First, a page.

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Homeschool Teaching Assistant, Tanzania

Homeschool Teaching Assistant, Tanzania

Teach missionary kids in Tanzania, Africa! Experience life in Africa while supporting a missionary family by teaching their kids. Perfect for a college student gap year or anyone looking for a change and opportunity to serve!

Background Emmanuel International (EI) has been working in partnership with the Anglican Diocese of Ruaha (DR) in Iringa, Southern Tanzania for many years, assisting the Diocese with physical and spiritual development projects. The VanWoerden family lives in Iringa, a small city in the southern highlands of Tanzania, where they are doing community development work in rural villages with Emmanuel International. They have four daughters and are looking for someone to help them with their homeschooling needs. This is a great opportunity to experience a different culture, learn about mission work first hand, and make lasting friends in an international community, while helping a missionary family focus on their ministry.

Responsibilities The Homeschool Teaching Assistant will support the educational needs of the VanWoerden girls, ages 7-15, by developing and adapting lesson plans, creating projects, teaching some subjects, and providing homework support in order to meet the curriculum requirements set out by the school.

Requirements The candidate should have some college education. Some experience in teaching or homeschooling would be an asset. The candidate should be great with children, be able to work independently to prepare and teach, and be able to adapt lesson plans to meet curriculum criteria. A committed Christian faith is essential. Note, this is a volunteer position with accommodation provided.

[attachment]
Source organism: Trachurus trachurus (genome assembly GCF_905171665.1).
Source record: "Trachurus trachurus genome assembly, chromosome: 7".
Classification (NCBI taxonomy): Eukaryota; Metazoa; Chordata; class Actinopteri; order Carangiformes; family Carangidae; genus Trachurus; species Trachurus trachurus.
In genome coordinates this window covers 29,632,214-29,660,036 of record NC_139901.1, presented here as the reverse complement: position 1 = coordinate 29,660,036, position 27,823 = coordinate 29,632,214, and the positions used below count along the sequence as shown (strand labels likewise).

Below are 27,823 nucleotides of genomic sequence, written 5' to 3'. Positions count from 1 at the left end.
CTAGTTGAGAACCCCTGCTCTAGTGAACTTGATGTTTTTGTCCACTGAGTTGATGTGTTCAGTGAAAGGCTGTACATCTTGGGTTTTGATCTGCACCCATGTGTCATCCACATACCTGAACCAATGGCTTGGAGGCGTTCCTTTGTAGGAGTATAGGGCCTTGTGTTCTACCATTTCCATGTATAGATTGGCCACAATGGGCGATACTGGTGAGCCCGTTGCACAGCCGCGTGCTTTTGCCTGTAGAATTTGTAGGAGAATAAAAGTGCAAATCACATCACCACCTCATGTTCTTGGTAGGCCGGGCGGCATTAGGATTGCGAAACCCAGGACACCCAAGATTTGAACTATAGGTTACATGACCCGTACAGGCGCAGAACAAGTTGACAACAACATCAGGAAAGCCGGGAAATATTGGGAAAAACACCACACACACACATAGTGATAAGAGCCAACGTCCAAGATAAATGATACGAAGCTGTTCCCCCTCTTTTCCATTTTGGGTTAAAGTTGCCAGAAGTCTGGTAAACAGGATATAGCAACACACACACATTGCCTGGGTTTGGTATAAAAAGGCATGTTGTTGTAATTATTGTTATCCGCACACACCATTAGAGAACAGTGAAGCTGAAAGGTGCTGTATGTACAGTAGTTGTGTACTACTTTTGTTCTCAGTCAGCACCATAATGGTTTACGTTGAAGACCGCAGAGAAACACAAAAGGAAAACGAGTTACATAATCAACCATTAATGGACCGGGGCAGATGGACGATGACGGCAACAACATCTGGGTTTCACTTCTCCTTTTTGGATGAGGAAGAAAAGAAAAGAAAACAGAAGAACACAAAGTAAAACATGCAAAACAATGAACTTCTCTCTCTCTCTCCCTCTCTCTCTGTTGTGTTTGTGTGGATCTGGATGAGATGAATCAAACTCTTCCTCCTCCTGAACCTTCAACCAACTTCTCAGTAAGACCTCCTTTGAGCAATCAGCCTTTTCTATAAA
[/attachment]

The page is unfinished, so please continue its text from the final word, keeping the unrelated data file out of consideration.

How to apply

We are a faith based Christian ministry. We believe that if God is calling us to serve Him, He will provide the resources we need. We do not offer salaried positions.

Please contact the office if you are interested in this position.


Almost 1 in 3 secondary schools in deficit.

Almost one in three council-run secondary schools are now in deficit, a study has found.

The number of local authority secondary schools running at a loss has nearly quadrupled – from 8.1 per cent to 30.3 per cent – in four years, according to the think tank Education Policy Institute.

The findings come as parents say they are having to fork out hundreds of pounds a year for core resources, such as books and stationery, and basic items amid funding pressures facing schools across England.  

 

 

The study finds that the average secondary school deficit was nearly £500,000, with one in 10 of them carrying deficits that represent more than 10 per cent of their income.

Read more.


41 students from state school offered Oxbridge places.

A state school in east London is celebrating after 41 of its students – almost all of them from minority ethnic backgrounds – secured offers to study at the universities of Oxford and Cambridge later this year.

Brampton Manor academy in Newham opened its sixth form in September 2012 with the objective of increasing progression rates to Oxbridge and other elite Russell Group universities among students from disadvantaged backgrounds.

In 2014, one student received an offer; in 2018 it was 25, of whom 20 began their studies in the autumn. This year has broken all records and hopes are high that most of those holding offers will get the required A-level grades to secure their place. Two-thirds of the students would be the first in their family to attend university and half have been in receipt of free school meals.

Read more.


Nursery teachers poorly educated.